Text by Giulia Ottavia Frattini
Ars Electronica is one of the leading events that brings together art, technology and society to shape a festival relevant and embedded into the present. The gaze is drawn to our current times to foster action towards new approaches and perspectives that can enable us to cope with the ever-changing patterns we constantly have to deal with.
This convergence of disciplines, personalities and visions hosts and offers its stage to the entries of artists, scientists, scholars, researchers and activists eager to propose and show through their manifold practices the shifts or developments that can benefit our era.
The title of the forthcoming edition is The New Digital Deal, which identifies both the overarching theme unfolding for the duration of the festival – which will run from September 8 to 12, 2021 and its core purpose. The idea is not solely to promote initiatives, research and projects but to make them operational as real prototypes and thus endowed with an actual agency. With the use of a term with economic overtones, such as “deal”, the title calls for an approach that is not purely speculative but highly concrete. How to channel economic value into new forms of technology that can complement human activities and contribute to increased ecological and social sustainability appear to be the key drivers of the festival.
Furthermore, the 2021 edition can be regarded as dual, as it will take place in both the physical and virtual worlds by keeping them as independent dimensions and platforms. Specifically, the host city will be Linz (Austria), plus the inclusion of 86 gardens – named precisely Ars Electronica Gardens – scattered throughout the globe, which will serve as disseminated incubators for the programme.
As for the digital part, the projects developed and presented online will have autonomous forms and follow their own specific path. Unlike the last edition in 2020, which can be defined as hybrid – suggesting a tighter interplay between the two spheres -this year, the intention is to ensure that it will be dual as if to allow each realm its own specific space for action, rather than merely specular unfolding.
All continents are covered and invited, thus widening the discourse around the subjects outlining our reality to expanded and multifaceted spectrums of experience and knowledge. In the meantime, such a global format permits participating institutions – such as Museums, galleries, universities, labs and associations – to articulate locality through their individual cultural and geographical agendas and address their audiences.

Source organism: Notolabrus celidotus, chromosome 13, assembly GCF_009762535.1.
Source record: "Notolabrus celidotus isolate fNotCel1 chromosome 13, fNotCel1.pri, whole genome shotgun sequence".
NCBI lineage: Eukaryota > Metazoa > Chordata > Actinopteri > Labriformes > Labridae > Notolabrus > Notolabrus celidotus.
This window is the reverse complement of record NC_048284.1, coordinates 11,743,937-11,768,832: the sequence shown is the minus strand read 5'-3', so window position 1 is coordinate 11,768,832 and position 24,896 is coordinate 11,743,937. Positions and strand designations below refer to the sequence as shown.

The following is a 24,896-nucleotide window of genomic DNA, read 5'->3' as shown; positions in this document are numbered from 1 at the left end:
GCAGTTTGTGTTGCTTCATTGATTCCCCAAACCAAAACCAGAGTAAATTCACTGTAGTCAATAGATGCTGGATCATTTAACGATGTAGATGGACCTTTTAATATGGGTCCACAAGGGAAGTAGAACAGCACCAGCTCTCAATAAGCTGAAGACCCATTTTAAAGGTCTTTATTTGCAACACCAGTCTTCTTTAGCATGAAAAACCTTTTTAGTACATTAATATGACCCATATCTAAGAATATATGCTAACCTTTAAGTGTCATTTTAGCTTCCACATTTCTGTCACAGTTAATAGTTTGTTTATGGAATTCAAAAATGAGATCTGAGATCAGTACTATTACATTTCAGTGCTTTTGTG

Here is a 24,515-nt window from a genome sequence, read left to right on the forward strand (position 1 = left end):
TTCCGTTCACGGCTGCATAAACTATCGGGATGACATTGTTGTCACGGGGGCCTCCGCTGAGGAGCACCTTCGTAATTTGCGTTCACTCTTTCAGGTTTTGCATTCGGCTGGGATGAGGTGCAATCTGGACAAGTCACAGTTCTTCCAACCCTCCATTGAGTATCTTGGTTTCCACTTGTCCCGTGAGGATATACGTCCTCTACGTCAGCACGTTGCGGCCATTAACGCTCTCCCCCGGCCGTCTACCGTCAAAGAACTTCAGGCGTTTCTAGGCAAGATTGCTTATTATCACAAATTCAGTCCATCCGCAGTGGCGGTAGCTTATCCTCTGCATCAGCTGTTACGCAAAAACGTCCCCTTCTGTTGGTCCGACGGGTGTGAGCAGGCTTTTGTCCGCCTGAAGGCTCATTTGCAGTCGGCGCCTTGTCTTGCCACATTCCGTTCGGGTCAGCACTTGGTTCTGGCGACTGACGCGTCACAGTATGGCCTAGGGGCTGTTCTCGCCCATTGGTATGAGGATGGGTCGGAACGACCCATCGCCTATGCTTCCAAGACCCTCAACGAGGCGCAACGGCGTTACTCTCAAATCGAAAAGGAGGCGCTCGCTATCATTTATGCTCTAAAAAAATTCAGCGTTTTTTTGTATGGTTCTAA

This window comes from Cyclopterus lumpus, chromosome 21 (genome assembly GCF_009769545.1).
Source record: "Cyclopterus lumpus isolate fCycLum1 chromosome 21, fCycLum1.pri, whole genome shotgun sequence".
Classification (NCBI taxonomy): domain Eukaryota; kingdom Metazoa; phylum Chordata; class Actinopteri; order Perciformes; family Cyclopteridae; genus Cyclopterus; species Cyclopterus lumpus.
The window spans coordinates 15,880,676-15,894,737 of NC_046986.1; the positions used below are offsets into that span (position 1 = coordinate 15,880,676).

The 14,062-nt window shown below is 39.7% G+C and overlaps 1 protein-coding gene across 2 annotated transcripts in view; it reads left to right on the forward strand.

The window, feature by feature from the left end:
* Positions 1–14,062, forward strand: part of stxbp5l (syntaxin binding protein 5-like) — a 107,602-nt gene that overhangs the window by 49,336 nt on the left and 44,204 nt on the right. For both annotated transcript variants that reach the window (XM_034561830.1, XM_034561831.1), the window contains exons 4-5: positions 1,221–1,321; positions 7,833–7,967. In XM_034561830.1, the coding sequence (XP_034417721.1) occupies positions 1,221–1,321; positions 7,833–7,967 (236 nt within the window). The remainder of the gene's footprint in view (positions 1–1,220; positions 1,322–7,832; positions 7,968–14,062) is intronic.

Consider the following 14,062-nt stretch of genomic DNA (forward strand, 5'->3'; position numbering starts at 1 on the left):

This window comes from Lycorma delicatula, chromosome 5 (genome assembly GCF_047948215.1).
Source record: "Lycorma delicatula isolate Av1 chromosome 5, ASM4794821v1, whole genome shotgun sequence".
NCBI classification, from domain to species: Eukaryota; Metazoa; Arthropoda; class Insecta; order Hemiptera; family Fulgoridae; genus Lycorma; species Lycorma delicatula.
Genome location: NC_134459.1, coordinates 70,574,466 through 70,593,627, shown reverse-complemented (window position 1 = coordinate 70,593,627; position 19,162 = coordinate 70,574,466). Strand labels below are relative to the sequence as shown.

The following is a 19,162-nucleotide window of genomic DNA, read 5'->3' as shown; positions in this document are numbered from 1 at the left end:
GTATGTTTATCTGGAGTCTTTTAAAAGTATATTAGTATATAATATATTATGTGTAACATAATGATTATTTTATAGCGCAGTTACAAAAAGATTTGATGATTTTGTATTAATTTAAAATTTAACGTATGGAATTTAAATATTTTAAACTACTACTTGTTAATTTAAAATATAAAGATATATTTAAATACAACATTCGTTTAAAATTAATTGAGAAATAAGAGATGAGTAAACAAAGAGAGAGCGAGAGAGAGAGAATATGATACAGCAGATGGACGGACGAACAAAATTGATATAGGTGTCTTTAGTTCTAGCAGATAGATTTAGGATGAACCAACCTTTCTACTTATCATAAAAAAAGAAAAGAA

A daily calendar will feature a range of lectures, presentations, exhibitions, concerts, performances, interactive workshops and virtual tours. Thanks to the platform Swapcard, purposely set to browse through the festival virtually, visitors are encouraged to organise their own personalised visit and participation path and interact with other visitors in chat.
In Linz, and hence with regard to the physical unwinding of the event, Ars Electronica’s artistic-scientific exploration comes together on the Festival Mile around the city centre. It will spread from the OK in the Upper Austrian Cultural Quarter to the University of Art and Design Linz, in the area nearby Salzamt, and then reach Ars Electronica Center and the STADTWERKSTATT. Eventually, the event comprises an additional venue in Kepler’s Gardens, situated on the campus of Johannes Kepler University.
Concerning the 86 participating international Gardens, Auckland (New Zealand), Tokyo (Japan), Mumbai (India), Abuja (Nigeria), Helsinki (Finland), Dublin (Ireland), Valencia (Spain), Buenos Aires (Argentina), Lima (Peru), Mexico City (Mexico), Los Angeles (USA), are just a few of the sites involved and which will act as an organic constellation for the propagation of the festival presenting a myriad of compelling projects.
With a collaboration between Leonardo/ISAST and the University of Art and Design of Linz (AT) an interesting initiative will be held under the name of Garden LEONARDO LASER: [Anti]disciplinary Topographies. The programme here will revolve around the themes of inclusivity and equity so as to open space during the debate to under-represented voices. Ensuring a more comprehensive conversation and embracing transnational positions inspires to boost community-building processes against the digital divide, among other challenges characterising our times.
Besides, special attention for CLOT Magazine is geared towards what will take place in Barcelona. The series of events that will be staged through the garden format is called Hybrid Times-Interdependence. It will also see the participation of artists who are already familiar with CLOT’s community, such as Andy Gracie and Solimán López.
Together with other figures, they will have their say on the particular subject sustained in this Garden. As the title indicates, the focus will be on the hybridity of our contemporaneity, both in terms of nature and feasible responses to emerging questions and phenomena. The recognition of the interdependency of different strata of knowledge, culture, history, and society is an urgent step towards the design and consolidation of a resilient reality that can accommodate more fluid and, at the same time, conscious structures, where economy, politics and technology are networked actors.
Ars electronica is, therefore, an occasion for exchange, learning, and in-depth examination, but above all, an opportunity for taking action for a present that necessarily determines the skeleton of our shared future. Present and future visions ask to be expanded but not dispersive, intending the dissemination as a facilitator of connection and not a cursory allocation of resources.
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